Kinetic Theory

Excellent new cassette from The Pitch, the Berlin-based foursome of improvising players who we last heard with their 2015 album Xenon & Argon on Gaffer Records. Then, as now, I was baffled by their unique approach to harmonic construction which they have codified as “pitch-set constellations”. They continue to do it with a minimal set-up and a well-balanced array of electronic and acoustic instruments; the players are Boris Baltschun (organ and electronics), Koen Nutters (acoustic bass), Morten J. Olsen (vibraphone and tape delay) and Michael Thieke (clarinet). Boris Baltschun was heard on that excellent Mikroton record Future Perfect, appearing with Burkhard Beins and Serge Baghdassarians; they had a similar pared-down set-up, but the music on that CD was somewhat more ambiguous than today’s release, called simply The Pitch (GRANNY RECORDS 18) and released on a Greek label.

Two single suites are ‘Molecular Motion’ and ‘Pillars’; hard to say how or why, but the music has a near-relentless quality, a kind of quiet power that can’t be easily erased, and almost the same “architectural” weight as two columns holding up the roof of the temple (hence the Pillars). Yet it’s not loud, or maximal music. It creeps forward with measured tread, certain of its destination, yet none can guess the rhythmic principles that hold together these tones, these gentle percussive resonances, these pure and simple notes which hang in the air. “Structures which generate hypnotic melodic movement”, is how the press release describes it. Even without this compositional ingenuity (it’s a strategy that is midway between composition and improvisation, a difficult proposition which many talk about doing but few succeed in achieving), the sound of The Pitch is highly enjoyable – a warm and rich combination of clarinet, vibraphone, bass and electronic sounds, everything delivered straight and with no nonsense about extended technique. Integration of ideas with execution and solid construction.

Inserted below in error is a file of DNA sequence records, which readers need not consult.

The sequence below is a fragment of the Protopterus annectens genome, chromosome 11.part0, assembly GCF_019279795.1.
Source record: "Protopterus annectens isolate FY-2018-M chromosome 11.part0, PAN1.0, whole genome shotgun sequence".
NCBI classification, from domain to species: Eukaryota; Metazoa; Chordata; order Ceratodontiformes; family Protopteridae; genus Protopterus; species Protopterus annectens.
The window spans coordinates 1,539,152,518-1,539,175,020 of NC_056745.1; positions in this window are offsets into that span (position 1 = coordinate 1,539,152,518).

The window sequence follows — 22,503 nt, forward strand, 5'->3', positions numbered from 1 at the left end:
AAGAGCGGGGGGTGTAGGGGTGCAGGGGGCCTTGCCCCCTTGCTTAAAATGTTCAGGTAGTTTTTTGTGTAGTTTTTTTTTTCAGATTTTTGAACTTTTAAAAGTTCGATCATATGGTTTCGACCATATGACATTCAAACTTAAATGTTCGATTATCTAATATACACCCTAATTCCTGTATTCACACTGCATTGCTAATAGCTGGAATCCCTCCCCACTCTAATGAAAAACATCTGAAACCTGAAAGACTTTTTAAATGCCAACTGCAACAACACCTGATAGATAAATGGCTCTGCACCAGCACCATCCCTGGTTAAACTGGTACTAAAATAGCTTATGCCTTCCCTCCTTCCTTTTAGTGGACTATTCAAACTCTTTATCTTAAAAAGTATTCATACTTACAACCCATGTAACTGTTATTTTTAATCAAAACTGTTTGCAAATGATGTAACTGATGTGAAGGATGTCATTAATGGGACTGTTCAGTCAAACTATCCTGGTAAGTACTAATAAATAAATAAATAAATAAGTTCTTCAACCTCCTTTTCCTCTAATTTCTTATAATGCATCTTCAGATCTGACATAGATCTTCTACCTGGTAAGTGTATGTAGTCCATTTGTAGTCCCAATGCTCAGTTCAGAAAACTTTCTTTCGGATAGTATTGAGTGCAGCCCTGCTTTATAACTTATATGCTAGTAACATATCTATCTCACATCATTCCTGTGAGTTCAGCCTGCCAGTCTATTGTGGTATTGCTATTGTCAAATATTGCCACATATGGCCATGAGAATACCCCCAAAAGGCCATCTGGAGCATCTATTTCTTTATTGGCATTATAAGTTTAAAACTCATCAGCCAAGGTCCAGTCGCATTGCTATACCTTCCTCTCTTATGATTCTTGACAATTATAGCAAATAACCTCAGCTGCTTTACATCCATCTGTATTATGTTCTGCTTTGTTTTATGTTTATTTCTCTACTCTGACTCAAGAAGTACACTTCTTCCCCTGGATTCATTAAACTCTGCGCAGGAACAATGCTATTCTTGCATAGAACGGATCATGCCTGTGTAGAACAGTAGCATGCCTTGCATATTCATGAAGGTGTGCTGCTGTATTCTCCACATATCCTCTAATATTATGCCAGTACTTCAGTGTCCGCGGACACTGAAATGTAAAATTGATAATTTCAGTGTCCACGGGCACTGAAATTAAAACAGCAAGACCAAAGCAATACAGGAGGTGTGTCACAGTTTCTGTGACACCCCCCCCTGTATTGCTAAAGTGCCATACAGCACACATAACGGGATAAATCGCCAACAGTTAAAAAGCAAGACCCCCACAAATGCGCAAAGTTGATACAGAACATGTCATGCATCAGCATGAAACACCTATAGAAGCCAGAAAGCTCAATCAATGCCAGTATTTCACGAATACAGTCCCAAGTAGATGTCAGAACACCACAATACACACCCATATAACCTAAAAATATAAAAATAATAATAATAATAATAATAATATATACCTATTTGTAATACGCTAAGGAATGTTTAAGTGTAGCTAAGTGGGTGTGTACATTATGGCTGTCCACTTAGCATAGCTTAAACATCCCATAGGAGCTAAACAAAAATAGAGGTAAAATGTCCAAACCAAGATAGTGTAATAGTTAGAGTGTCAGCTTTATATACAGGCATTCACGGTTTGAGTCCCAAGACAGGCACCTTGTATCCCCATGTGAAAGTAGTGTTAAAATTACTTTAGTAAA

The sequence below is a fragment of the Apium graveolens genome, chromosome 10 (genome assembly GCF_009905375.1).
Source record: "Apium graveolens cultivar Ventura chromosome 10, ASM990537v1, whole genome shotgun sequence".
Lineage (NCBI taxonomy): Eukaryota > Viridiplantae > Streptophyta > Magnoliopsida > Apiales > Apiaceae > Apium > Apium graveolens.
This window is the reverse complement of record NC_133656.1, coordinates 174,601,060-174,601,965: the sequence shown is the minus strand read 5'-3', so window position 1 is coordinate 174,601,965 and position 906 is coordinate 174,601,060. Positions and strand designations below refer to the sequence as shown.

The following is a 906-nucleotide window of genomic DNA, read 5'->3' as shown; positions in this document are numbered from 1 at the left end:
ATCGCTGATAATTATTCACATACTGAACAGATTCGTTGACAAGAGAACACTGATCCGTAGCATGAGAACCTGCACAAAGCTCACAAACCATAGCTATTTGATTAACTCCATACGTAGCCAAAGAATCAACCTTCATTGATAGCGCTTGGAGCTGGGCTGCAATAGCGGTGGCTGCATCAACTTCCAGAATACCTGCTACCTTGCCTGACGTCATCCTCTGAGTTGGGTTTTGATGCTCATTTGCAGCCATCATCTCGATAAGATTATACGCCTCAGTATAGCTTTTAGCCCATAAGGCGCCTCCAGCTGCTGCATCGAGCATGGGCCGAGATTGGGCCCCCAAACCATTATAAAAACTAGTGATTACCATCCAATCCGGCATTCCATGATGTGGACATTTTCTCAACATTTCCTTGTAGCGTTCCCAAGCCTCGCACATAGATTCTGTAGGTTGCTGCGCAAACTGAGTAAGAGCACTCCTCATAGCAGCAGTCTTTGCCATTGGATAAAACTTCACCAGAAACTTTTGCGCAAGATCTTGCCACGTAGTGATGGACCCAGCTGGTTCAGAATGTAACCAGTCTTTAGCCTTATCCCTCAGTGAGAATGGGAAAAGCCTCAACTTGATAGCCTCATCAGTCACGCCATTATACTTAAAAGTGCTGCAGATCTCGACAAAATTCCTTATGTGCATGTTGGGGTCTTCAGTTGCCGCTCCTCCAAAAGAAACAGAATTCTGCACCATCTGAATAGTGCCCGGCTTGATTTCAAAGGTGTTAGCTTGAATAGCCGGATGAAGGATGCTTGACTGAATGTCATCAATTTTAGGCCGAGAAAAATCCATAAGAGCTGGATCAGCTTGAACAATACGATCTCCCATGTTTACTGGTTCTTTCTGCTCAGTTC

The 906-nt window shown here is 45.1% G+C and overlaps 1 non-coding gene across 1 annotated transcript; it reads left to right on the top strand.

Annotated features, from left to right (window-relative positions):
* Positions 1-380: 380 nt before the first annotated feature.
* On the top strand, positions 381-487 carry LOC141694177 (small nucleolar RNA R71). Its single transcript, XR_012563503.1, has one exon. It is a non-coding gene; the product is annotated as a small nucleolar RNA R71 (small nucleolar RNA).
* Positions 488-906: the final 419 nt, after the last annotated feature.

We might add that this release represents two examples of the latest trend in their thinking, and that they captured this unique sound on this occasion by recording it with a new device that somehow combines a cassette recorder with a digital recorder. They like the clean blemish-free surface of the latter, I suppose, but they also like the grit of the former. An “expanded acoustic sound” is the outcome from this technological advance. From what I can gather, the compositional strategy allows each player the freedom to make choices in any given situation (choices about pitch and dynamics), which is what results in the strong dynamic and a certain amount of tension in the music. This indicates a particular process going on behind the scenes; the listener is barely aware of it. But it’s the kind of interaction that is very difficult to achieve successfully in musical situations, and The Pitch seem to have distilled it to a very high degree of perfection.

Summa: if Eric Dolphy, Ronnie Boykins and Milt Jackson had decided to curb (though not eliminate) their soloing excesses and vowed to put their talents towards studying the music of Cage, Feldman and Christian Wolff, they might have come up with something like this. Except they’d also have to travel time and meet up with some genius sinewave manipulator too, which isn’t so unlikely. 120 copies of the cassette version were pressed, still for sale at time of writing. From 27th March 2018.